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Powder Quantity

Discussion in 'Ammunition & Reloading' started by DootyBeet, Mar 21, 2010.

  1. DootyBeet

    DootyBeet Salem Member

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    Here's another basic question. I had a visitor over yesterday that I showed my reloading setup to and while looking at the powder storage, he said that he believes there's a limitation to 20 lbs of powder in a home shop. He thought it was some sort of fire regulation. Is there any truth to that? If so, I need to use some up and not replenish. Yes, I'm storing it appropriately and safely.
    The stuff wouldn't explode it a fire, it would just burn hot and fast.
    Now primers are a different story...........

    Any insight to this 'rule'?
    Thanks
     
  2. Grizzly_A

    Grizzly_A Portland Metro Area Member

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    I found this in reference to the comments in your post. There are more restrictions on black powder than smokeless, but it never hurts to know what the law is, and whether it was trumped by federal law.


    Below is listed the synopsis of the National Fire Protection Association powder storage and transportation guidelines. These guidelines are self-explanatory, and should be followed closely, not only for compliance with the law, but to enhance the safety we enjoy pursuing our sport.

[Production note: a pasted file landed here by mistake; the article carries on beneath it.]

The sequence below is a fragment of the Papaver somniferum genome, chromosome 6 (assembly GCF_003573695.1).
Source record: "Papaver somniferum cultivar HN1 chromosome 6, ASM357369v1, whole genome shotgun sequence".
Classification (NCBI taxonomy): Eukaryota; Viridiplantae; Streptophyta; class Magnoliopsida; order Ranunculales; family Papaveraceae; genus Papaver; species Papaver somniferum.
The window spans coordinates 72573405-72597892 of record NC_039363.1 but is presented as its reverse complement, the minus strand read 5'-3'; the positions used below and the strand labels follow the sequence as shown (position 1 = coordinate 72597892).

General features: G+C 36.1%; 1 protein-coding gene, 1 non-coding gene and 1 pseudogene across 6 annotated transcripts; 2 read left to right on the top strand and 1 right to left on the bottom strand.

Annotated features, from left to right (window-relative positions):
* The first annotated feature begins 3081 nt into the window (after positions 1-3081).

13-3 SMOKELESS PROPELLANTS

    13-3.1 Quantities of smokeless propellants not exceeding 25 lb (11.3 kg), in shipping containers approved by the U.S. Department of Transportation, shall be permitted to be transported in a private vehicle.

    13-3.2 Quantities of smokeless propellants exceeding 25 lb (11.3 kg) but not exceeding 50 lb (22.7 kg), transported in a private vehicle, shall be transported in a portable magazine having wood walls of at least 1 in. (25.4 mm) nominal thickness.

    13-3.3 Transportation of more than 50 lb (22.7 kg) of smokeless propellants in a private vehicle shall be prohibited.

    13-3.4 Commercial shipments of smokeless powder for small arms which has been classed in Division 1.3 shall be permitted to be reclassed as Division 4.1 Flammable Solid for transportation purposes for shipment by motor vehicle, rail car, vessel, or cargo-only aircraft, subject to the conditions stated in the U.S. Department of Transportation "Hazardous Materials Regulations," 49 CFR 173.171.

    13-3.5 Commercial shipments of smokeless propellants exceeding 100 lb (45.4 kg) or not packaged in accordance with the regulations cited in 13-3.4 shall be transported in accordance with the U.S. Department of Transportation regulations for Class B propellant explosives.